Ai Weiwei, the internationally acclaimed Chinese artist and outspoken political activist, was released Wednesday on bail after confessing to tax evasion charges.
According to official Chinese news agency, his release comes as a result of his agreement to pay the taxes. His good attitude and chronic illness were also cited as factors in the sudden release.
Weiwei's company, Beijing Fake Cultural Development Ltd, was reported to have destroyed account documents and evaded large amounts of taxes.
The April 3 arrest came at a time of a particularly tough crackdown, the last of which was seen before the 2008 Beijing Olympics. Other victims of China's unclear arrest policy include 2010 Nobel Prize winner Liu Xiabao, who was sentenced to eleven years in prison for political incitement.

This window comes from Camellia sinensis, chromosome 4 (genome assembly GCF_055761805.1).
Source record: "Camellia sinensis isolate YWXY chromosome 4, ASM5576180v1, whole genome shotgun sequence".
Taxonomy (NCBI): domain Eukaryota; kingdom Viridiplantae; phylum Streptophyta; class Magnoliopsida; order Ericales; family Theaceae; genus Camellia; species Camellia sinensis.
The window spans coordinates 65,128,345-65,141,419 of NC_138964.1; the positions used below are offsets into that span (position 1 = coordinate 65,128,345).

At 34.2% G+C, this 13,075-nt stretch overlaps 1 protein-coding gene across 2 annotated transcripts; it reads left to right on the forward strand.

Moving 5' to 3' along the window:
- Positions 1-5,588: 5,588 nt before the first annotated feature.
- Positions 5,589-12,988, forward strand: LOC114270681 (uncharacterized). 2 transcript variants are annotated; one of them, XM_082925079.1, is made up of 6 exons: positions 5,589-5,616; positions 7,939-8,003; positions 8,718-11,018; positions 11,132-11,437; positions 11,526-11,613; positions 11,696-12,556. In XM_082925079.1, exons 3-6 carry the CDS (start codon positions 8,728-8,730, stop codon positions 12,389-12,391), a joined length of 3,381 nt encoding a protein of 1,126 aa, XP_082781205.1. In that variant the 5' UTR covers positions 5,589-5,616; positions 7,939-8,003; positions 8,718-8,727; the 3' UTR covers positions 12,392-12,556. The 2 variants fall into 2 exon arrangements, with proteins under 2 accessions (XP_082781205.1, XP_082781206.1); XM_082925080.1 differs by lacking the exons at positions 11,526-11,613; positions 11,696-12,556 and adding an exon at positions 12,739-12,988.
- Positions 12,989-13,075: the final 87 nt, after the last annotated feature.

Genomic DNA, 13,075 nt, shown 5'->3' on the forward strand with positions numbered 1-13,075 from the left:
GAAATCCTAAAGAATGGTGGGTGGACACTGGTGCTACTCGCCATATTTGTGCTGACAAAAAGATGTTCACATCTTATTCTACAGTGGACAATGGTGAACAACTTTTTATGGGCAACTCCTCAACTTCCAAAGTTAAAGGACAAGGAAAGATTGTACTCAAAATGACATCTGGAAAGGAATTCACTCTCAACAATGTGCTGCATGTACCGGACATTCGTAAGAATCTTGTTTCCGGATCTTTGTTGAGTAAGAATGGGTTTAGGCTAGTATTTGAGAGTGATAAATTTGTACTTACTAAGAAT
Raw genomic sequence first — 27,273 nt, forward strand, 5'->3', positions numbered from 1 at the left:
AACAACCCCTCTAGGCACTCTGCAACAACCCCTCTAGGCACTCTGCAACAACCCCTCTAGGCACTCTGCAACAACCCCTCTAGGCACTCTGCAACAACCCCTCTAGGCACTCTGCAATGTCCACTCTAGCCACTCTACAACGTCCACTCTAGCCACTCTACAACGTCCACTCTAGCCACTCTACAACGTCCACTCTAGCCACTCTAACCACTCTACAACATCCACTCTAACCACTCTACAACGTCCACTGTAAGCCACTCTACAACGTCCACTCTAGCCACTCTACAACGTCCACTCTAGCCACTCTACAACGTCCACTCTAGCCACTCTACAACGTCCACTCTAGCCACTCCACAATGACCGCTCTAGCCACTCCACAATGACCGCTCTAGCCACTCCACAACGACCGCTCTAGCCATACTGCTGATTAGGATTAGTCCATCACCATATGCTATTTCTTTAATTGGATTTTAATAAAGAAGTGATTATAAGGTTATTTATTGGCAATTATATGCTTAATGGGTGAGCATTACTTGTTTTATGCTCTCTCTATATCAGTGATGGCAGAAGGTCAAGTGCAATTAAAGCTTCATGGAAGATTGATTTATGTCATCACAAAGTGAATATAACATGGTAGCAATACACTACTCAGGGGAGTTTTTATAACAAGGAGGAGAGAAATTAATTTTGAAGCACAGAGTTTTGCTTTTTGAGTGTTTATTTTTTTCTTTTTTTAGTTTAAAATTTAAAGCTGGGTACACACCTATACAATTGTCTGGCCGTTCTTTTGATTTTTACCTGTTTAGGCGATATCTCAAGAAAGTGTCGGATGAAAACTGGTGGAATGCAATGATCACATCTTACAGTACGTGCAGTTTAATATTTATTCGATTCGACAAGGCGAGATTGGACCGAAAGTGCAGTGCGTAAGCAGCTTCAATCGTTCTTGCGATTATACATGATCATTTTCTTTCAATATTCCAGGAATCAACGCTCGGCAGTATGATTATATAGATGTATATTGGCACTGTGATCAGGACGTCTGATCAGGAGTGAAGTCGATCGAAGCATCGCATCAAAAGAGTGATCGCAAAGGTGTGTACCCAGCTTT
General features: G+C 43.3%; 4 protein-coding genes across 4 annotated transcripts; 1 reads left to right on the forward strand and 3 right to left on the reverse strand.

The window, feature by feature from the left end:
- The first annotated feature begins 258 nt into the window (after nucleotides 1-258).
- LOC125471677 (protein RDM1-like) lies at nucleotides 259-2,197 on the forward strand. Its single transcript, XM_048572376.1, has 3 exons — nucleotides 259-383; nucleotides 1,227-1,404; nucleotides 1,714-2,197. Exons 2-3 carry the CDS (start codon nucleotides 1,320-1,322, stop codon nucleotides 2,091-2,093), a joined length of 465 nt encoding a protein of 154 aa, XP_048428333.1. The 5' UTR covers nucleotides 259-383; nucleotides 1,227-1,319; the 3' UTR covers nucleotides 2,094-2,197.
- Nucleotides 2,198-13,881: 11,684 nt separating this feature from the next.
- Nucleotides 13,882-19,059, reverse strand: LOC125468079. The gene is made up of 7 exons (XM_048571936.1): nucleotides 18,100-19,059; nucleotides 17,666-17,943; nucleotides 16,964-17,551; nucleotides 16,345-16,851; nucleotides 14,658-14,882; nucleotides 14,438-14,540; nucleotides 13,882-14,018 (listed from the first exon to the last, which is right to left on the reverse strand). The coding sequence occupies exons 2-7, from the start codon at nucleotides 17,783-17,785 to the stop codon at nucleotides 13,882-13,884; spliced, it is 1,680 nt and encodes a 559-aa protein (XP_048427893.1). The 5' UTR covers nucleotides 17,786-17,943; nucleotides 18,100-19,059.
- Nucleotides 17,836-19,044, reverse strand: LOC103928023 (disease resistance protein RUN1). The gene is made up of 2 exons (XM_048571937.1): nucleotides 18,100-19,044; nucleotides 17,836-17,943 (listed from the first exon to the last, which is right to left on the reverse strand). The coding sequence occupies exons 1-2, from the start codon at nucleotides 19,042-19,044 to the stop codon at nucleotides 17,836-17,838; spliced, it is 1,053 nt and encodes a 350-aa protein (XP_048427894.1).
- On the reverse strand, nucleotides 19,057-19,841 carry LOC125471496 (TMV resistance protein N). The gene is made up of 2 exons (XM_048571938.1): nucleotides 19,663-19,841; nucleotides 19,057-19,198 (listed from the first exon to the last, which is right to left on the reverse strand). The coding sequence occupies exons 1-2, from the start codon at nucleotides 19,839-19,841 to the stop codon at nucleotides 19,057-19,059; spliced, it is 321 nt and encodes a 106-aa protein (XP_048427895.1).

Weiwei, like countless other dissidents and human rights activists, had been held without a word regarding his whereabouts or status. When, after his initial disappearance, it was finally revealed that he was in police custody, there was still no information as to the allegations against him or the estimated length of his detainment.
The Jasmine Revolution, the Asian counterpart to the revolutions that continue to sweep the Middle East, is both a response to and a cause of the surge in arrests across China. Many activists involved in the protests have been arrested, but others seem to have evaded both the police and Chinese internet censorship to help bring attention to Weiwei's plight.
Free Ai Weiwei, a website dedicated to protesting the detainment of the much admired dissident, urges visitors to stand against the 'injustice,' Support Ai Weiwei, another group created in solidarity with the artist, was promoting a Thursday afternoon vigil on his behalf near the Zodiac Heads Sculpture at the Plaza that he designed.
Although the arrest did not spark quite the public outcry that many might have hoped for, international NGOs like Amnesty International and various diplomats had criticized the detainment and called for his release.
Ai Weiwei is now on probation and unable to speak about the terms of his release or share any information about the two and a half months he spent in custody.